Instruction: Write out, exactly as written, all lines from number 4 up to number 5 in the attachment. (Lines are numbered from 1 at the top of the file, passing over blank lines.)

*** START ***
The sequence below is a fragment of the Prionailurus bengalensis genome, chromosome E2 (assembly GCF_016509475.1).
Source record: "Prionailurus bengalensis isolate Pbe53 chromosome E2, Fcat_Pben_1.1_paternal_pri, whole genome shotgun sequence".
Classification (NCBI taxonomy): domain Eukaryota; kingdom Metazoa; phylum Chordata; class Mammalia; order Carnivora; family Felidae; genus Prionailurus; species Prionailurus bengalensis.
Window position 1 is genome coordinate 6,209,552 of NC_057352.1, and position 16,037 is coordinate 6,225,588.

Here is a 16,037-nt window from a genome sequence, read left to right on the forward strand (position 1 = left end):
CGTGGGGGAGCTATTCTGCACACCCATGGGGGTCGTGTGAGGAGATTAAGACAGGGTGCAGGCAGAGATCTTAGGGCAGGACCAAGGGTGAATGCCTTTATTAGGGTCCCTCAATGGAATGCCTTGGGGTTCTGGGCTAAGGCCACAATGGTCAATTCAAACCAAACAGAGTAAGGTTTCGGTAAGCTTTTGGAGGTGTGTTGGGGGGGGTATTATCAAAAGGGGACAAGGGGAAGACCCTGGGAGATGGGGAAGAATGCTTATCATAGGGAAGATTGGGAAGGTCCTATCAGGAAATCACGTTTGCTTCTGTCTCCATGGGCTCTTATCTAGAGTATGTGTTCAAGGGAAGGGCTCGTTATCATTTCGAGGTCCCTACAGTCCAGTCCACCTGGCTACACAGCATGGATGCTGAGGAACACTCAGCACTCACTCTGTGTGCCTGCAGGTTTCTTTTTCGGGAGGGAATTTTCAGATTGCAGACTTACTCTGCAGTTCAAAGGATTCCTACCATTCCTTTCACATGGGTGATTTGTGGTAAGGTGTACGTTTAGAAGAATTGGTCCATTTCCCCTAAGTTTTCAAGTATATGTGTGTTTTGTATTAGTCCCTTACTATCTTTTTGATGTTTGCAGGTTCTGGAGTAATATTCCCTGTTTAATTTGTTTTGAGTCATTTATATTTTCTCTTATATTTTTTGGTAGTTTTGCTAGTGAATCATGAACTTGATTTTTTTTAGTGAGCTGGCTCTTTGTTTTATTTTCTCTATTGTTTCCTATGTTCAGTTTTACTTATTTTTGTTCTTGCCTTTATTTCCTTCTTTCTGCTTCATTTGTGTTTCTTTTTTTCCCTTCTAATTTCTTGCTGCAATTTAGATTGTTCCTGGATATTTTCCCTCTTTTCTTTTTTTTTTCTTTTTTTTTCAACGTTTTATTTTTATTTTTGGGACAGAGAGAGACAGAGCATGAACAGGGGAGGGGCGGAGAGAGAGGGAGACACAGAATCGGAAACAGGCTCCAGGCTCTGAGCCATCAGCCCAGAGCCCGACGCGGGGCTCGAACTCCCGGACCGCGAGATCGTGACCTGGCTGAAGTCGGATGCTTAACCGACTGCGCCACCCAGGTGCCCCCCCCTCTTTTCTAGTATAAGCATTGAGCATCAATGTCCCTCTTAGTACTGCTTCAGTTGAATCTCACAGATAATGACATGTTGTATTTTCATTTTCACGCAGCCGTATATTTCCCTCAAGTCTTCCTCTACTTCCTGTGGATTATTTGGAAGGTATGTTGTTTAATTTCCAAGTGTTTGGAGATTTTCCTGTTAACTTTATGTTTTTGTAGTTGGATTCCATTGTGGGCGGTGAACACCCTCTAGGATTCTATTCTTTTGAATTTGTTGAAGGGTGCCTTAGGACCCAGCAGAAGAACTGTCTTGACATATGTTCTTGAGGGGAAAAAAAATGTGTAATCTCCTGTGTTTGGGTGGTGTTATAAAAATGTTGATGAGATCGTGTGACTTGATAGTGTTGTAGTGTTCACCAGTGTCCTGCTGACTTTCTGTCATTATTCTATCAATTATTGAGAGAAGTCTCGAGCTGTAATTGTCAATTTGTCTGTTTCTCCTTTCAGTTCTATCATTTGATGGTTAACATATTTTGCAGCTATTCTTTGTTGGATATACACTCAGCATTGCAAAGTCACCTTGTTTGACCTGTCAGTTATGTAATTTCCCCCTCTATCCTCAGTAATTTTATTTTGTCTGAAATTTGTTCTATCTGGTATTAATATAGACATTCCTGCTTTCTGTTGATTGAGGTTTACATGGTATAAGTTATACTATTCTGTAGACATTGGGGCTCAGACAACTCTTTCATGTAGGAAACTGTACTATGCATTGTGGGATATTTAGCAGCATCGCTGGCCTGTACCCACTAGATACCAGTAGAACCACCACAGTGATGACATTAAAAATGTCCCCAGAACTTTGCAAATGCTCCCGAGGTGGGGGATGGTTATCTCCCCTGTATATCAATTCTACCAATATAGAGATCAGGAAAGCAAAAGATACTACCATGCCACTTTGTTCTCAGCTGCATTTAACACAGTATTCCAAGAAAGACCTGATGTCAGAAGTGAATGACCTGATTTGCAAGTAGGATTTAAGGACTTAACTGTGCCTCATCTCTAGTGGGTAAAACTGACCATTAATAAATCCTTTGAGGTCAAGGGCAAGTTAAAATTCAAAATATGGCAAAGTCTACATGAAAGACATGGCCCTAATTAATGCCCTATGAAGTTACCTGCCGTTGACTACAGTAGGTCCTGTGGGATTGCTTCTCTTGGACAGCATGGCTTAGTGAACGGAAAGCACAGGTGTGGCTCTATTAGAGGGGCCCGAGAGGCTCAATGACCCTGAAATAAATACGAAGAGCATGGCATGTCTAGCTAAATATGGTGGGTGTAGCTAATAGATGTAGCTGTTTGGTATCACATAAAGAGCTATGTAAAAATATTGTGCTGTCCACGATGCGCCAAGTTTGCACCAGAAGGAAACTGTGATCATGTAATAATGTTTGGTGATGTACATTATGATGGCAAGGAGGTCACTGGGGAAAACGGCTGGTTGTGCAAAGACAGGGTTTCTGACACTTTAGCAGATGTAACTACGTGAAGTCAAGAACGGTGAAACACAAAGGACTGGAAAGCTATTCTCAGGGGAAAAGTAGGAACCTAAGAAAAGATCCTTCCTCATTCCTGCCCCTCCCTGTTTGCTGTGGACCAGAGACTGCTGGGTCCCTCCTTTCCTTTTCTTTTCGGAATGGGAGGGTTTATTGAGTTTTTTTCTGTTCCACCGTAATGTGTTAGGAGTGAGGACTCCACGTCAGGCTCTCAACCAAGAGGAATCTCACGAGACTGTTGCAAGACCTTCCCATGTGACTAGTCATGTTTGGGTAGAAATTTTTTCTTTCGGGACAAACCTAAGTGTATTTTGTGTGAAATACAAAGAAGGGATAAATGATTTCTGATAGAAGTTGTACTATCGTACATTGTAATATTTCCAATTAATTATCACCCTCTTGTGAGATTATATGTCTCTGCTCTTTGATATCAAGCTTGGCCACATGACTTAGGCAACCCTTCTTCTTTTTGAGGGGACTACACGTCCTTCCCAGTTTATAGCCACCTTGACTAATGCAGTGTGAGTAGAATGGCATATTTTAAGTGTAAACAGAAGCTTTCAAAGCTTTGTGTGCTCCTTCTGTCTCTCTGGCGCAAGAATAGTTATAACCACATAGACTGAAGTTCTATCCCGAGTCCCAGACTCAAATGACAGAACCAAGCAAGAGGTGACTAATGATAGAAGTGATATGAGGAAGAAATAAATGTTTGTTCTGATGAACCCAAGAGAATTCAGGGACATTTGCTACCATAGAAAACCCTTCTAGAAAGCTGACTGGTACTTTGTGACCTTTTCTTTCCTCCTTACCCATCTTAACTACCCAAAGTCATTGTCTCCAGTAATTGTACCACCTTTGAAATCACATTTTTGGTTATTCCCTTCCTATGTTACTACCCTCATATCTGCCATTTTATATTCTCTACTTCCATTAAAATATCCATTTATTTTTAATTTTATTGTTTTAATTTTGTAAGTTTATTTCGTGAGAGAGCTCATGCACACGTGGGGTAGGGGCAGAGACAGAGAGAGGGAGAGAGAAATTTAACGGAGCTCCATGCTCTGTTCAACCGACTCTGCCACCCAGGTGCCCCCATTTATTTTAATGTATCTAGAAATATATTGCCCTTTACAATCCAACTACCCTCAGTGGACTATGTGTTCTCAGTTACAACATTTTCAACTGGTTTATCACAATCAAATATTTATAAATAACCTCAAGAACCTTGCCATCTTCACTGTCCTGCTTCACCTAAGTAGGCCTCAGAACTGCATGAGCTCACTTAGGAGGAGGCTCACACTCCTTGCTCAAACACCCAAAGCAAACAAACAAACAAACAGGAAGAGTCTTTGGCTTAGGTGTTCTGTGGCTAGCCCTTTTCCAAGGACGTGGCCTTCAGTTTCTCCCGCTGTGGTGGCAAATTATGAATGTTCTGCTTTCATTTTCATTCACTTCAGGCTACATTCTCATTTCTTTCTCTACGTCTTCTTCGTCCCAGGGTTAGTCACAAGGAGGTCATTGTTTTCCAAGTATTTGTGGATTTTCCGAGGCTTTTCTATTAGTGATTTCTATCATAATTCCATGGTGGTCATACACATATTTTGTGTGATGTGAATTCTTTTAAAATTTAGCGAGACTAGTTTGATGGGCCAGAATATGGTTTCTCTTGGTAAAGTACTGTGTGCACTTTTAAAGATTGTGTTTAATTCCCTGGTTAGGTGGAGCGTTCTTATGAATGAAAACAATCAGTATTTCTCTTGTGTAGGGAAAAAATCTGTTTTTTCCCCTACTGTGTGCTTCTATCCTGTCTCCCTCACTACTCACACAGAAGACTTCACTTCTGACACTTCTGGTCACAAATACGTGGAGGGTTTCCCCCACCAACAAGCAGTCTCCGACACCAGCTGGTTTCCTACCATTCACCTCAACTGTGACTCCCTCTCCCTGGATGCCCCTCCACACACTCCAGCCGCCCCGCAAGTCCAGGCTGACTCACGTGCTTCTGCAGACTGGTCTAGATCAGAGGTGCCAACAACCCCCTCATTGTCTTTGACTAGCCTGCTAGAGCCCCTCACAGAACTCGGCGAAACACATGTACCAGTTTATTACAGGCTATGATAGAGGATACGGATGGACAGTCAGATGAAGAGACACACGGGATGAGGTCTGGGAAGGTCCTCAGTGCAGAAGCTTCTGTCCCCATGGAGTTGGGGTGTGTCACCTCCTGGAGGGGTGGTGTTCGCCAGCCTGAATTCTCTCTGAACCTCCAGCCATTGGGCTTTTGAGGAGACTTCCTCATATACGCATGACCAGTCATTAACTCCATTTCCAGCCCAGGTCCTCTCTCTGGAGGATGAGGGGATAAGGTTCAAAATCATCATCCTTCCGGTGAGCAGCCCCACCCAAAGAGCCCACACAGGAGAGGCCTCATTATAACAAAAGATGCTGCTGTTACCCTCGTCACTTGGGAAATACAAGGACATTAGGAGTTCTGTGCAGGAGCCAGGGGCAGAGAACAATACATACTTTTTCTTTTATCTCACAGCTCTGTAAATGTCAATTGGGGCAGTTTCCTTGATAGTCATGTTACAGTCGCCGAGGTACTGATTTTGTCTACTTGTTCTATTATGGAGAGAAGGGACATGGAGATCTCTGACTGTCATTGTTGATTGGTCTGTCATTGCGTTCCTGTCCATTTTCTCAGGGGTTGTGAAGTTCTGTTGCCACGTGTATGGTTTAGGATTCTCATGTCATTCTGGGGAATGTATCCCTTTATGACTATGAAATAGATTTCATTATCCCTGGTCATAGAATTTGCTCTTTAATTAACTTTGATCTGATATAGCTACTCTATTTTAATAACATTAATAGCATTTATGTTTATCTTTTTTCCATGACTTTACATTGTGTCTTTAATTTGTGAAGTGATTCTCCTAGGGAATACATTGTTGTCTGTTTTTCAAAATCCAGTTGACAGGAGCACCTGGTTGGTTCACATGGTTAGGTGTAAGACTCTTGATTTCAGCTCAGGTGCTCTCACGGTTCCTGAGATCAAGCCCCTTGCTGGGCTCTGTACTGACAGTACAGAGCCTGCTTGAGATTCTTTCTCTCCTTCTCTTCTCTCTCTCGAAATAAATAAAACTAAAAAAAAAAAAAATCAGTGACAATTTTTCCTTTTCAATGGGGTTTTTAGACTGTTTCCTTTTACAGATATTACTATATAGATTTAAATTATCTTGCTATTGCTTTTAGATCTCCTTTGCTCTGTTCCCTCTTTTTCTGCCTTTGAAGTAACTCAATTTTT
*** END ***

Window position 1 is genome coordinate 6,209,552 of NC_057352.1, and position 16,037 is coordinate 6,225,588.

Here is a 16,037-nt window from a genome sequence, read left to right on the forward strand (position 1 = left end):